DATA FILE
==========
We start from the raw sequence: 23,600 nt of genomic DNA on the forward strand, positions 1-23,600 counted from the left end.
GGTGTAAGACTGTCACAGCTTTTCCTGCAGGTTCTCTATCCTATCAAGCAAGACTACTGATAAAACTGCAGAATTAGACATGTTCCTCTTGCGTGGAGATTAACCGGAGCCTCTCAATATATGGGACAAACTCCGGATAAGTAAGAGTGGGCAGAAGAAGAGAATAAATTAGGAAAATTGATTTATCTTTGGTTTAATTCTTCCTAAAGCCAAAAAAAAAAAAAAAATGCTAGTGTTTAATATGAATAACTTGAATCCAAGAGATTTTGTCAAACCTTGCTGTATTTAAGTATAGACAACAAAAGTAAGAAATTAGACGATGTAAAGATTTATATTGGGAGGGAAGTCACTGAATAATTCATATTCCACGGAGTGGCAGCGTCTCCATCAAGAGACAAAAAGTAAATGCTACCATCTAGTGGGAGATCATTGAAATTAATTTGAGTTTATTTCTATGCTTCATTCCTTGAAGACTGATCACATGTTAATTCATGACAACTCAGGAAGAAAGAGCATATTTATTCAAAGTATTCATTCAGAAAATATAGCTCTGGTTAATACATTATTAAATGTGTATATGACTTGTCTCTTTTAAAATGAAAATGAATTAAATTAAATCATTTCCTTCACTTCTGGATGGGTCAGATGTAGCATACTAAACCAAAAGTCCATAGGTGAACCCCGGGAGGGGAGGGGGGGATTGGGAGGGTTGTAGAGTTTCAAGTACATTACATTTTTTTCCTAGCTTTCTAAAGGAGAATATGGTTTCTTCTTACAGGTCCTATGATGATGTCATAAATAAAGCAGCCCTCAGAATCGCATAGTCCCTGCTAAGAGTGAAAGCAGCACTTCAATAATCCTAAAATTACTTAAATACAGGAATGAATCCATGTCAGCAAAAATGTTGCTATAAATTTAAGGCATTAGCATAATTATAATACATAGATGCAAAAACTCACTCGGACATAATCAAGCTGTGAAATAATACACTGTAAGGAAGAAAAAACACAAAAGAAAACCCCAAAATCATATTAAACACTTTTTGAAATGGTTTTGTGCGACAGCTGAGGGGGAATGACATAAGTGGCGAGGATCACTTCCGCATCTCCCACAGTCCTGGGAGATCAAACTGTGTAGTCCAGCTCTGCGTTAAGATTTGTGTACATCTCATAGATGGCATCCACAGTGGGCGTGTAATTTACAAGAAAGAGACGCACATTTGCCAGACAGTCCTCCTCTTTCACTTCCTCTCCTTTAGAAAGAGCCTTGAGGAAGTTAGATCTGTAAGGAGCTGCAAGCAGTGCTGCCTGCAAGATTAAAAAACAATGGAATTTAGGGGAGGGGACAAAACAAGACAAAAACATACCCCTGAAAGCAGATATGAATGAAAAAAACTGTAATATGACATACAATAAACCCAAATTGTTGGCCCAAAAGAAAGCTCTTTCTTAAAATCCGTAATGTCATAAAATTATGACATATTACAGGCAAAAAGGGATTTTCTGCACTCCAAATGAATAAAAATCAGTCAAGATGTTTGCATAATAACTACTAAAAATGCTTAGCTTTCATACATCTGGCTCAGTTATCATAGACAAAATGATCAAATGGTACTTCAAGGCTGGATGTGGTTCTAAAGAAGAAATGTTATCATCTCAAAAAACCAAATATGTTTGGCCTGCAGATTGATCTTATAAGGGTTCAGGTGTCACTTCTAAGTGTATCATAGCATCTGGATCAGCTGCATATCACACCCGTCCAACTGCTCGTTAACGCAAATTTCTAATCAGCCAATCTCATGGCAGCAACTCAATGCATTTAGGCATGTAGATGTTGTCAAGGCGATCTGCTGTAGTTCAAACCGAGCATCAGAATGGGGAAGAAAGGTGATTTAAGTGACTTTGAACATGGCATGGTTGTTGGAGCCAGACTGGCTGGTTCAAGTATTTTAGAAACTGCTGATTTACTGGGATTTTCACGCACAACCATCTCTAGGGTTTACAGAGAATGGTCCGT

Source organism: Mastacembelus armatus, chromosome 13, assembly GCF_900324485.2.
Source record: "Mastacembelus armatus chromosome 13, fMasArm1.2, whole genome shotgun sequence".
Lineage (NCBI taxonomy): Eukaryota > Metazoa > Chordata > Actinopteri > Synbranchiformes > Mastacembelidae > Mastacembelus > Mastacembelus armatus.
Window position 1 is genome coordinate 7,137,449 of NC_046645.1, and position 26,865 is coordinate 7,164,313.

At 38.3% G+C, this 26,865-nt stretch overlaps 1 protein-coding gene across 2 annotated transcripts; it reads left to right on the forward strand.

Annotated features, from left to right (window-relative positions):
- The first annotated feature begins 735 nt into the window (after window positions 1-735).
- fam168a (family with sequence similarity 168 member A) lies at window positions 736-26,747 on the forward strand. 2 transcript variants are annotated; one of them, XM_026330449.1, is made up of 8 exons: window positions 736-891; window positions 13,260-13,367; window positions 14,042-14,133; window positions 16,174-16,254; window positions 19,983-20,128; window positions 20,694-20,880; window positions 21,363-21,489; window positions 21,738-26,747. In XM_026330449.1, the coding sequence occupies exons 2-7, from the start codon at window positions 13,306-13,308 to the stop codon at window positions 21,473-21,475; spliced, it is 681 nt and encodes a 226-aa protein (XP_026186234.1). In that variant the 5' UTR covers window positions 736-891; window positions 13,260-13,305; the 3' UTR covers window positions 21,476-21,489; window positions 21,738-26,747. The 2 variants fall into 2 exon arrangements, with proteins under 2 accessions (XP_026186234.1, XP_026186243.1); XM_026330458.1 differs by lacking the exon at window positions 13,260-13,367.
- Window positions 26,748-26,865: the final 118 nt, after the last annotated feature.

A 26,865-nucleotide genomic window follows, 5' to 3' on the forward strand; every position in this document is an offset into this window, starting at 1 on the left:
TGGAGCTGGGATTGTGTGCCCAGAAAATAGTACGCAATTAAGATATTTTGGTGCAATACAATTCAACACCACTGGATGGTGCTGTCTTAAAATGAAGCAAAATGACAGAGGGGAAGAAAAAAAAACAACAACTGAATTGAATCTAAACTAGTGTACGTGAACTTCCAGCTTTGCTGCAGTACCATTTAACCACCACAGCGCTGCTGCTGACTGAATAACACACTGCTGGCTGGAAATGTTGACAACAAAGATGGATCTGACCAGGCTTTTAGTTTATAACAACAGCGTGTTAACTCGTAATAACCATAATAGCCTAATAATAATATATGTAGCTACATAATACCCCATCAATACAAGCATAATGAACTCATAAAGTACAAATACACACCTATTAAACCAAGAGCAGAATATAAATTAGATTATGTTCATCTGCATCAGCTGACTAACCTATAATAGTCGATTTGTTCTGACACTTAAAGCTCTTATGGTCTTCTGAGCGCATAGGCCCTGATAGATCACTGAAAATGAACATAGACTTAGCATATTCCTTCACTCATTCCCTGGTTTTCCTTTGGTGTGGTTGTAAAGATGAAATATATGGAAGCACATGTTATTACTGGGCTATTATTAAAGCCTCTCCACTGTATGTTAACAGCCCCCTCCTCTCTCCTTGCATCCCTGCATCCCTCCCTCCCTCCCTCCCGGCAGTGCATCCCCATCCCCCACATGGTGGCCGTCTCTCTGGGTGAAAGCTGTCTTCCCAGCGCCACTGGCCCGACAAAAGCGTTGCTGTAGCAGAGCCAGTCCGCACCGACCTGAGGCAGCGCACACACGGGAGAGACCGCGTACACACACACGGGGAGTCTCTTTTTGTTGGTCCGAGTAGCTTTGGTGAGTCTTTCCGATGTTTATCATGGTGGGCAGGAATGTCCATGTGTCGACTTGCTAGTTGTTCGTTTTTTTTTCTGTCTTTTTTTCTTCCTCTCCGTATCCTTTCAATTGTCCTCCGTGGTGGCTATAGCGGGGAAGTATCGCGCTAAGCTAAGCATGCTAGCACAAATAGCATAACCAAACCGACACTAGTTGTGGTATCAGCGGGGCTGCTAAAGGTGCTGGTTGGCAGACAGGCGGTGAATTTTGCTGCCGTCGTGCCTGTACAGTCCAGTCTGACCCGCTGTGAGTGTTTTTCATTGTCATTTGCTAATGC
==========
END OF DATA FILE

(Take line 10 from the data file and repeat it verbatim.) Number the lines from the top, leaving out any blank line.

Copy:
- fam168a (family with sequence similarity 168 member A) lies at window positions 736-26,747 on the forward strand. 2 transcript variants are annotated; one of them, XM_026330449.1, is made up of 8 exons: window positions 736-891; window positions 13,260-13,367; window positions 14,042-14,133; window positions 16,174-16,254; window positions 19,983-20,128; window positions 20,694-20,880; window positions 21,363-21,489; window positions 21,738-26,747. In XM_026330449.1, the coding sequence occupies exons 2-7, from the start codon at window positions 13,306-13,308 to the stop codon at window positions 21,473-21,475; spliced, it is 681 nt and encodes a 226-aa protein (XP_026186234.1). In that variant the 5' UTR covers window positions 736-891; window positions 13,260-13,305; the 3' UTR covers window positions 21,476-21,489; window positions 21,738-26,747. The 2 variants fall into 2 exon arrangements, with proteins under 2 accessions (XP_026186234.1, XP_026186243.1); XM_026330458.1 differs by lacking the exon at window positions 13,260-13,367.